A seed grows into a plant, which blooms a flower, then bears a fruit, only to fall onto the ground with another seed, to grow another plant, to bloom another flower, only to bear another fruit and so on…
This circle has become quite evident to me in my work as a Service Learning Coordinator in Grand Rapids Public Schools. A student who cares about a piece of the community, and a teacher who sees that care and is able to empower that feeling to become action, is truly a beautiful flower. Over the past one and a half years in my AmeriCorps position, I have been exposed to many schools. The resources, the teachers, the students, and the communities are all different, but wherever there are students and teachers who communicate their care great things happen.
At Forest Hills Central Middle School, though the students are quite rowdy this time of year, Ms. Sevigny brings them outside in her Natural Expressions class. Her class is one of the only classrooms in the school that connects students with nature on an almost daily basis. Together, she and I are combining the students desire and care for the environment into an awareness project about the watershed in our area. The students are creating an interactive sculpture to be featured at the River City Water Festival to encourage people to make one commitment about one thing they will do to protect the watershed. By combining science curriculum with art and community expression this service-learning project provides an environmental reflection for all those who participate.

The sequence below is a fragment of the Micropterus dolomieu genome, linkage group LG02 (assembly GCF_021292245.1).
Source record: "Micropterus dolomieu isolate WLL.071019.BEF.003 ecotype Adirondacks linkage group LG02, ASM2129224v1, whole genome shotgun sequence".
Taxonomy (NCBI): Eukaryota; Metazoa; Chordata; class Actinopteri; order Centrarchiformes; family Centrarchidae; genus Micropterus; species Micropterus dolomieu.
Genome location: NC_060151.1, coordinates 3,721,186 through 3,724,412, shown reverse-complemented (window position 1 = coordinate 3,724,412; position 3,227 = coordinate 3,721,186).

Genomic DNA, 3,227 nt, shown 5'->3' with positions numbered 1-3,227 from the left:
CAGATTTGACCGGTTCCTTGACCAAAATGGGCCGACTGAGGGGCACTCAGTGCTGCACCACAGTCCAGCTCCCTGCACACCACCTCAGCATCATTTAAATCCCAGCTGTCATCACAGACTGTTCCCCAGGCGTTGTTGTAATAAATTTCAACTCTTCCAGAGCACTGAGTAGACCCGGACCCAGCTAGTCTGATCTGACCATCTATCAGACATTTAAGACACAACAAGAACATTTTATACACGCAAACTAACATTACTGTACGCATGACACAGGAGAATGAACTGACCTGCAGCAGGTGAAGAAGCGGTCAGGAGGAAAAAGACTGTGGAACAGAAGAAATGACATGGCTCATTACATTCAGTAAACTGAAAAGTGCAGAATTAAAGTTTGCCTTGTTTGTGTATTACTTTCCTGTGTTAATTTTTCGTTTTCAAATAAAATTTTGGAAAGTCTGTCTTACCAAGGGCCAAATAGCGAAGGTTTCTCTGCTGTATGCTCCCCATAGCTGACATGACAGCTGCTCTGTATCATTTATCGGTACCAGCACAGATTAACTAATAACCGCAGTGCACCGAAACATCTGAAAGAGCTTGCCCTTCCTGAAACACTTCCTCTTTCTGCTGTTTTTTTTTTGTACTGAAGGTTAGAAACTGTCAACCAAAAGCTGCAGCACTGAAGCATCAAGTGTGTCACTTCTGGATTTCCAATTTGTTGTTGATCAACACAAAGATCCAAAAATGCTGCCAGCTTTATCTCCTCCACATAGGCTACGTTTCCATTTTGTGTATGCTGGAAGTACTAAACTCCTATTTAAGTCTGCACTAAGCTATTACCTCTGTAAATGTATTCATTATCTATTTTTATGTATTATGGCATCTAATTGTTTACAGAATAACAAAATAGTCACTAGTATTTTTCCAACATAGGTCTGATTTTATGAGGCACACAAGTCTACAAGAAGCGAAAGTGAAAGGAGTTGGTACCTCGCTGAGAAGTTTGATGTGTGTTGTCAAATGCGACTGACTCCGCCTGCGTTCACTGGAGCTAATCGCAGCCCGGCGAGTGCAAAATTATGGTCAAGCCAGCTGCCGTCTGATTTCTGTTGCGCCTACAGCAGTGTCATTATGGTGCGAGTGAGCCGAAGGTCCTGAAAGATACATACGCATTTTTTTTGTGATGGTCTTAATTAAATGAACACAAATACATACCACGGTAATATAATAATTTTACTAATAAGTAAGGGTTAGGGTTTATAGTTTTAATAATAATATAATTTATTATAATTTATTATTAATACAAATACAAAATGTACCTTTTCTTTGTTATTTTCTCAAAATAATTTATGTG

My strengths in this position include an ability to plan large projects while still focusing on the details. By working with teachers to plan large school-wide projects, I am able to empower them to connect a bigger community, larger than their classroom, to each other. I have had much success with taking a leadership role for the first large scale project, then a side seat for the next, and finally they have begun to plan them on their own. I cannot fully express how excited this makes me because I feel like I am truly doing my job as a capacity builder.
If you would like to gain some insight into my perspective on planning school-wide service projects, read this article I wrote for Learning to Give: 11 Steps to Plan a School-Wide Service Project.
As all of us AmeriCorps members work hard to finish out the last half of our service year or all the professionals begin a new fiscal year, I encourage everyone to think about their current place in the circle. Is it time for growth, for blossom, for production, or is it time for reflection? By taking a moment to think about this, you may find some insight into how you can be your best at this time.
Each blog post is written by one of our program's VISTAs!